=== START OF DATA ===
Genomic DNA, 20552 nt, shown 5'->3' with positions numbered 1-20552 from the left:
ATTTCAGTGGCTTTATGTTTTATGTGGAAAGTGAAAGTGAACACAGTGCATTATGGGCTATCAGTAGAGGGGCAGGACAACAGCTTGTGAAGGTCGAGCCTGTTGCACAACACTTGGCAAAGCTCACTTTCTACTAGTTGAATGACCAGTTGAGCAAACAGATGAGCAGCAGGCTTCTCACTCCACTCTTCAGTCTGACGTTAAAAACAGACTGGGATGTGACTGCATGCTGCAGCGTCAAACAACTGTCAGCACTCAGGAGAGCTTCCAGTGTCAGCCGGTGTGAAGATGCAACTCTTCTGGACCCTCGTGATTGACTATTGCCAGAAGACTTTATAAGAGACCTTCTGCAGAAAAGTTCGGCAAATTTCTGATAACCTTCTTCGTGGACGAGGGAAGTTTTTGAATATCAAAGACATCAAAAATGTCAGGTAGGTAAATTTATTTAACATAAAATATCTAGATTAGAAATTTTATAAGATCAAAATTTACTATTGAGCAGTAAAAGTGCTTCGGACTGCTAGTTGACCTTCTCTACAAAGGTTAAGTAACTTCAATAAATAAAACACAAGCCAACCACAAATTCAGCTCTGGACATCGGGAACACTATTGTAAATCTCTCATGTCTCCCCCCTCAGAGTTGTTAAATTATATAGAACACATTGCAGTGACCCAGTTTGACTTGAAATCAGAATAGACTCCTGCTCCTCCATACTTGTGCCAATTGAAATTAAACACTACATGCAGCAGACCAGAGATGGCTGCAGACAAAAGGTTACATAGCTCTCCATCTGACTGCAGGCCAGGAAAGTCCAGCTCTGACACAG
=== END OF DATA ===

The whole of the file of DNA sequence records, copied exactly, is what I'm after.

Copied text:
Genomic DNA, 20552 nt, shown 5'->3' with positions numbered 1-20552 from the left:
ATTTCAGTGGCTTTATGTTTTATGTGGAAAGTGAAAGTGAACACAGTGCATTATGGGCTATCAGTAGAGGGGCAGGACAACAGCTTGTGAAGGTCGAGCCTGTTGCACAACACTTGGCAAAGCTCACTTTCTACTAGTTGAATGACCAGTTGAGCAAACAGATGAGCAGCAGGCTTCTCACTCCACTCTTCAGTCTGACGTTAAAAACAGACTGGGATGTGACTGCATGCTGCAGCGTCAAACAACTGTCAGCACTCAGGAGAGCTTCCAGTGTCAGCCGGTGTGAAGATGCAACTCTTCTGGACCCTCGTGATTGACTATTGCCAGAAGACTTTATAAGAGACCTTCTGCAGAAAAGTTCGGCAAATTTCTGATAACCTTCTTCGTGGACGAGGGAAGTTTTTGAATATCAAAGACATCAAAAATGTCAGGTAGGTAAATTTATTTAACATAAAATATCTAGATTAGAAATTTTATAAGATCAAAATTTACTATTGAGCAGTAAAAGTGCTTCGGACTGCTAGTTGACCTTCTCTACAAAGGTTAAGTAACTTCAATAAATAAAACACAAGCCAACCACAAATTCAGCTCTGGACATCGGGAACACTATTGTAAATCTCTCATGTCTCCCCCCTCAGAGTTGTTAAATTATATAGAACACATTGCAGTGACCCAGTTTGACTTGAAATCAGAATAGACTCCTGCTCCTCCATACTTGTGCCAATTGAAATTAAACACTACATGCAGCAGACCAGAGATGGCTGCAGACAAAAGGTTACATAGCTCTCCATCTGACTGCAGGCCAGGAAAGTCCAGCTCTGACACAG